The Army can also help with advancing your higher learning education with scholarships and other allowances.
|Insignia||Pay Grade||Rank||Abbreviation||Minimum Monthly Pay|
|E-2||Private Second Class||PV2||$1,943|
|E-3||Private First Class||PFC||$2,043|
|E-7||Sergeant First Class||SFC||$3,114|
|E-9||Command Sergeant Major||CSM||$5,473|
|E-9||Sergeant Major of the Army||SMA||$5,473|
The U.S. Army has several benefits included with a monthly salary:
- Medical Insurance
- Vacation Time
- Special Pay
- Education: Army members can earn full-tuition, merit-based scholarships, allowances for books and fees, plus annual stipend for living expenses.
- Housing: Allowances for living expenses, utilities, and maintenance.
- Food: Allowance for the on-base dining hall and access to tax-free department and grocery stores.
Indeed.com has job reviews for Medical Specialists of the Army which is helpful in determining if MOS 68N is right for you.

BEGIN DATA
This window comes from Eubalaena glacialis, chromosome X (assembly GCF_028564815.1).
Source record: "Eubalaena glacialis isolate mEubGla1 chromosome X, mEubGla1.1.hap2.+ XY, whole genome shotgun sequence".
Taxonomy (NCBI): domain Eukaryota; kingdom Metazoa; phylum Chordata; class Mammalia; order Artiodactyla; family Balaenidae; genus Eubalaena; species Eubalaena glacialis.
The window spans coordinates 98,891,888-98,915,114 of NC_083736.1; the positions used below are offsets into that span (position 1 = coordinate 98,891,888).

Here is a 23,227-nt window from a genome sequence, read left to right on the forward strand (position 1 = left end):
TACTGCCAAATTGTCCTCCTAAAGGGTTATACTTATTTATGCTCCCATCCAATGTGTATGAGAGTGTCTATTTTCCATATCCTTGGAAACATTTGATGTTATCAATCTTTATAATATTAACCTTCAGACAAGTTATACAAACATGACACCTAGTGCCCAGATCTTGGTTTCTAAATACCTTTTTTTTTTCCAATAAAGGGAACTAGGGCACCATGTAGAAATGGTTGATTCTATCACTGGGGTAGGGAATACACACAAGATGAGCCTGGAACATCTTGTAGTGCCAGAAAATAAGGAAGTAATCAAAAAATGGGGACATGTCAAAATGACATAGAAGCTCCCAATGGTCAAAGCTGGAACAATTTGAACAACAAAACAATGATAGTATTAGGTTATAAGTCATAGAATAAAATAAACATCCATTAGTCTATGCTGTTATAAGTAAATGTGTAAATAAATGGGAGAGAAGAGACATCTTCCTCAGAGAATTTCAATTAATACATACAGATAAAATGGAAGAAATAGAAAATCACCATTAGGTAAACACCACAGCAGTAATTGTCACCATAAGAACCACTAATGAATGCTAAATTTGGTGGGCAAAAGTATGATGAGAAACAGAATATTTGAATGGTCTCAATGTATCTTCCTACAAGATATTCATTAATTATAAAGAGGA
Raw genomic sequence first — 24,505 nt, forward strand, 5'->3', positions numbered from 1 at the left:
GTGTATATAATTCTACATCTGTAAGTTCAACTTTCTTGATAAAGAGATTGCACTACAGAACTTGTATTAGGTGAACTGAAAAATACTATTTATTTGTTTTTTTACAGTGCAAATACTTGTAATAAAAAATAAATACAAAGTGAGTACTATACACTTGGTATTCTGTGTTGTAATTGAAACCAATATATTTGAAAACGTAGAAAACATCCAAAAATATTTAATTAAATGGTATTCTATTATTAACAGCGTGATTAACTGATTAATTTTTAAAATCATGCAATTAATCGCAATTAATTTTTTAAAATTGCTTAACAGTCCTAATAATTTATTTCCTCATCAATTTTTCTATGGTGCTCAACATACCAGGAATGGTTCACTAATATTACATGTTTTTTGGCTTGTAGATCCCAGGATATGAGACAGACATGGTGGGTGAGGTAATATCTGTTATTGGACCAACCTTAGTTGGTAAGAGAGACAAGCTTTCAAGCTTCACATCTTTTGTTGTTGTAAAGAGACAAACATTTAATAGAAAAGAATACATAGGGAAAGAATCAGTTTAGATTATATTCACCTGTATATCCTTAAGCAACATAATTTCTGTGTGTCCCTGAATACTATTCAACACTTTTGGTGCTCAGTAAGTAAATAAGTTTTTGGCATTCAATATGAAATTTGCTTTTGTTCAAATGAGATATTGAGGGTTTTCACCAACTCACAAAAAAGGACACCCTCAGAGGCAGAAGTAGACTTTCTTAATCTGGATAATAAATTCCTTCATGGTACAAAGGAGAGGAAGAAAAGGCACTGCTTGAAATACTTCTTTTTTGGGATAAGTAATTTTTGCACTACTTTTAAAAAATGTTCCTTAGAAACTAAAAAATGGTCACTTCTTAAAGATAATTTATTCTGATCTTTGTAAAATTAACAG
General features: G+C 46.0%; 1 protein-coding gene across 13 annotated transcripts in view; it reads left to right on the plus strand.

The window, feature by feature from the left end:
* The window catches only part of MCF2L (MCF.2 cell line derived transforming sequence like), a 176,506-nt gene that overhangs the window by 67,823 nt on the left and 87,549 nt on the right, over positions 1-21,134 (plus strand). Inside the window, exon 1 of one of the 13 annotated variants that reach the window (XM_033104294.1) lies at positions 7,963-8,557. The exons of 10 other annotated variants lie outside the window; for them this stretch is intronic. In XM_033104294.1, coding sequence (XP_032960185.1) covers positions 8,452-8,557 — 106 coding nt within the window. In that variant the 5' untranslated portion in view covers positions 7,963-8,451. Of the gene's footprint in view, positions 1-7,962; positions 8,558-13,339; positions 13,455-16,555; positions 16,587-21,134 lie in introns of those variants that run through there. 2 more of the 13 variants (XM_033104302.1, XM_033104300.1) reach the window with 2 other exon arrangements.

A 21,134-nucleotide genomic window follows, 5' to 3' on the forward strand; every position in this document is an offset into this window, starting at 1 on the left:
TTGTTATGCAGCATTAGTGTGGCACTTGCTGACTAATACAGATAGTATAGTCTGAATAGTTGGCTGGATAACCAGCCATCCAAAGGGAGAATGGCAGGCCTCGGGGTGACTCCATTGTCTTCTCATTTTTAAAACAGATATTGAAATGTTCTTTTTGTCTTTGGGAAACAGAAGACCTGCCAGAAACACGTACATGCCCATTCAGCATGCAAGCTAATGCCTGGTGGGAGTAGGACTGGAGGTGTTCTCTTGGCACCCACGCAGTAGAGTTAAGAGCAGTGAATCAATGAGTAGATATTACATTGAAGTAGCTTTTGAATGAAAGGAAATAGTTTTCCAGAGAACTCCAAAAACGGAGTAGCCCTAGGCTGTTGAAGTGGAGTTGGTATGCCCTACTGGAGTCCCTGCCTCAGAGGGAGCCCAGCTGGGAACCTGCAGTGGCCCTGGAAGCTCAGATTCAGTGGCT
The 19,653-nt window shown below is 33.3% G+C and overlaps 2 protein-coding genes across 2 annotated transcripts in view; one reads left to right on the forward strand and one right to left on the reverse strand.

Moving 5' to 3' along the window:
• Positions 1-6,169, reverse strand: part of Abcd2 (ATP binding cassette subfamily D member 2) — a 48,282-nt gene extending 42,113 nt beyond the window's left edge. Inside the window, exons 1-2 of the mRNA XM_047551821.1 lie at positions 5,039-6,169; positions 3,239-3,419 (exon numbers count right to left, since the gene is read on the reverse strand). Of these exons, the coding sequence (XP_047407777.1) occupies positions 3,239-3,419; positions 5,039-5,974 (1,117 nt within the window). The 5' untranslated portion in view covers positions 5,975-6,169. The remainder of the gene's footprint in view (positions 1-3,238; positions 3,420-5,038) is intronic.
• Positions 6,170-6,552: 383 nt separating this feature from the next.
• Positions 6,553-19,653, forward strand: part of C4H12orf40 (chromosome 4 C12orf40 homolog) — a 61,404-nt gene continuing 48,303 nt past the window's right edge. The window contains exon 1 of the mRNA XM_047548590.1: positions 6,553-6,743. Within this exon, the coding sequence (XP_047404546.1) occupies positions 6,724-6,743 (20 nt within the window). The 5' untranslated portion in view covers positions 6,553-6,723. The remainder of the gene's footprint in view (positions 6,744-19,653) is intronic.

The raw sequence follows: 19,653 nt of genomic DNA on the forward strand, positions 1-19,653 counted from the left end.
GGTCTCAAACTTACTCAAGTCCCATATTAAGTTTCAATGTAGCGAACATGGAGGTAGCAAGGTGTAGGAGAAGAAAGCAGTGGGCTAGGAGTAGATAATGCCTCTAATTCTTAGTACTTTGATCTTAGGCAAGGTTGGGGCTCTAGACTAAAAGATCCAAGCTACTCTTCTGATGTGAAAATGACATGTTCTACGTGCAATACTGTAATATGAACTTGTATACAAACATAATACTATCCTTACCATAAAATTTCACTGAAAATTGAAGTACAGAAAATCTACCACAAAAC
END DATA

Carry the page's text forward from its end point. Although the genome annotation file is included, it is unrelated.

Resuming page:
You can also find jobs after completing your time with the U.S. Army at job sites like GlassDoor.com.
Beginning your clinical work in the U.S. Army can lead to further opportunities down the road while you advance your education.
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Civilian Job Opportunities
The civilian job outlook for an Army Cardiovascular Specialist (MOS 68N) is very bright.
Medical jobs will continue to be in high demand following your time of service in the Army with direct civilian job equivalents.
Those that served as 68N generally advance to working in a hospital, clinic, nursing home, or rehabilitation center following discharge.
Army retirees traditionally work as Medical Assistants, Cardiovascular Technicians, and Physician Aides.
Joining the Army to become a Cardiovascular Specialist (MOS 68N) is a good way to get direct experience as well as further your education if you so choose.
There are many ex-military that would not be working the civilian career they do now had the Army not supported their education as well as provided real world experience.